City Council member Keith Olson will face two challengers for his position 3 seat in this August’s primary election.
The top two vote-getters in the Aug. 4 primary will move on to the Nov. 3 general election.
Olson, 59, served on city council for one term beginning in 2006, then lost re-election before taking the position 3 seat in 2012. Christopher Lee and Glenn Stewart are now vying for his seat.
Ferndale City Council is a nonpartisan office with four-year terms. The position is part time.
Sign Up and Save
Get six months of free digital access to The Bellingham Herald
The Bellingham Herald asked the candidates a series of questions about their qualifications and key issues in the city. Responses below are verbatim as submitted. Stewart did not respond to the questionnaire.
Why are you running for Ferndale City Council?
Olson: I want to continue moving Ferndale forward as we have progressed to the fastest growing city in Western Washington. The policies enacted by city administration and council have been very successful in bringing new business and residents to Ferndale. This directly results in keeping taxes low and spread out among more taxpayers and brings in more sales tax revenue. Sales tax revenue is about the only way to finance city operations and needs, so it is important to be able to have a stable revenue source so homeowners are not over taxed.
Lee: We live in a growing city comprised of people from many backgrounds and age groups. The city council represents our community and should be as diverse.
What have you accomplished in Ferndale?
Olson: We will soon be announcing a major retailer moving to Ferndale which will be a huge boost to our sales tax revenue stream. I have also done my best to make sure developers pay their fair share of development costs and not take from the city coffers so developers can pocket more profit. I have also done my very best to keep taxes low so that our elderly and less fortunate are not taxed out of their homes. As a recent retiree, I can see how important this is for our elderly and working families.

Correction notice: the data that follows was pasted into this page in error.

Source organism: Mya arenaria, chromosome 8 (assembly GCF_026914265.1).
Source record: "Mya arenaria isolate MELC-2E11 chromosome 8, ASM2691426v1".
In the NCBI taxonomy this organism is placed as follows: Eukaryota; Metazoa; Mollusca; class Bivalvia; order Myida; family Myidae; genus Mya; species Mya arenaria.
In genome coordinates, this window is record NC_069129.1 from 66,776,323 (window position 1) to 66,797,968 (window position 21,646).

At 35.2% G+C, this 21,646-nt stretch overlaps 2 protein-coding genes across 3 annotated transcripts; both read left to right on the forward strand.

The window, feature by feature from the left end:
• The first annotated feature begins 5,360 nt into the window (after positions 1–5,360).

What do you think of the plan to ask voters to approve a 50 cents per $1,000 assessed value property tax for a Metropolitan Park District?
Olson: I have no opinion on this matter. Whenever legal, I vote to send tax increases to the citizens of Ferndale so they can decide what is important to them and not city government.
Lee: Many of the projects proposed would be great additions to our community. They would also bring in visitors from surrounding areas to increase revenue for local business.
A plan to levy a penny gas tax in Ferndale to pay for roads and infrastructure failed at the polls last year. How should Ferndale pay for road improvements?
Olson: Again, the citizens decided road improvements were not a priority for them so they voted not to increase their taxes. I respect their wishes and their decision. Currently there is no funding for road improvements which could change with the opening of the large retailer I previously mentioned or if the citizens decide their priorities change.
Lee: The levy was a creative idea but submitted at a time when other projects were being highlighted.
What does the city of Ferndale need to tackle in the next four years?
Olson: Citizens want services from their government and the only way to pay for those services are mostly through sales tax revenue which the state takes most of, followed by the county and then lastly the city portion. The majority of taxes paid by citizens go to the state. The city must continue it's excellent record for bringing new business to Ferndale so we can increase of sales tax revenue stream and solve our lack of funds for services. Slowly we are getting there and we need to continue to court business to move here and prosper which in turn will make this beautiful city better!
Lee: Growth and infrastructure. Extensive planning and solutions need to be created in order for our town center to change and succeed.